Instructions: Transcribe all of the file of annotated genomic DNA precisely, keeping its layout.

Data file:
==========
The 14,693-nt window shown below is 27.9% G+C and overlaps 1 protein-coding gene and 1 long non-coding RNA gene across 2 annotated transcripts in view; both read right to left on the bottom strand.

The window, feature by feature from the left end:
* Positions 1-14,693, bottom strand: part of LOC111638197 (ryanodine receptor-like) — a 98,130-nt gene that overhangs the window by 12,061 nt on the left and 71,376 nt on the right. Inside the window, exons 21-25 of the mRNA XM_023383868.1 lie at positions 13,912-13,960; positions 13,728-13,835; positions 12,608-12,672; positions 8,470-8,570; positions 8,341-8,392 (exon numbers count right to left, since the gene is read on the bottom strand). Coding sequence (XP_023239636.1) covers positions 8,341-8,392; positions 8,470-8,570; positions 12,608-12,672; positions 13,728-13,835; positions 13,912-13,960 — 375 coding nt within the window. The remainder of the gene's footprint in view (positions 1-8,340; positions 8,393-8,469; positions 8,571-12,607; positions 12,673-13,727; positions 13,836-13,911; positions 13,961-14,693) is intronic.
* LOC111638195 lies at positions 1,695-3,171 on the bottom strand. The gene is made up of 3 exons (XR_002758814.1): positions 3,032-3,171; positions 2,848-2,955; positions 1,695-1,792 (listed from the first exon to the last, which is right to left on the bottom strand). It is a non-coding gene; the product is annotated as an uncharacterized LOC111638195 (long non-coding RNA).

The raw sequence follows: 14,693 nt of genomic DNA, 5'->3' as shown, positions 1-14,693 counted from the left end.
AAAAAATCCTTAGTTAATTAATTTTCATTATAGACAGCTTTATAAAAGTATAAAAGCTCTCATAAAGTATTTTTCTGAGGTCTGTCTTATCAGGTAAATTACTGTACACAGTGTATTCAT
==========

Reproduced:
The 14,693-nt window shown below is 27.9% G+C and overlaps 1 protein-coding gene and 1 long non-coding RNA gene across 2 annotated transcripts in view; both read right to left on the bottom strand.

The window, feature by feature from the left end:
* Positions 1-14,693, bottom strand: part of LOC111638197 (ryanodine receptor-like) — a 98,130-nt gene that overhangs the window by 12,061 nt on the left and 71,376 nt on the right. Inside the window, exons 21-25 of the mRNA XM_023383868.1 lie at positions 13,912-13,960; positions 13,728-13,835; positions 12,608-12,672; positions 8,470-8,570; positions 8,341-8,392 (exon numbers count right to left, since the gene is read on the bottom strand). Coding sequence (XP_023239636.1) covers positions 8,341-8,392; positions 8,470-8,570; positions 12,608-12,672; positions 13,728-13,835; positions 13,912-13,960 — 375 coding nt within the window. The remainder of the gene's footprint in view (positions 1-8,340; positions 8,393-8,469; positions 8,571-12,607; positions 12,673-13,727; positions 13,836-13,911; positions 13,961-14,693) is intronic.
* LOC111638195 lies at positions 1,695-3,171 on the bottom strand. The gene is made up of 3 exons (XR_002758814.1): positions 3,032-3,171; positions 2,848-2,955; positions 1,695-1,792 (listed from the first exon to the last, which is right to left on the bottom strand). It is a non-coding gene; the product is annotated as an uncharacterized LOC111638195 (long non-coding RNA).

The raw sequence follows: 14,693 nt of genomic DNA, 5'->3' as shown, positions 1-14,693 counted from the left end.
AAAAAATCCTTAGTTAATTAATTTTCATTATAGACAGCTTTATAAAAGTATAAAAGCTCTCATAAAGTATTTTTCTGAGGTCTGTCTTATCAGGTAAATTACTGTACACAGTGTATTCAT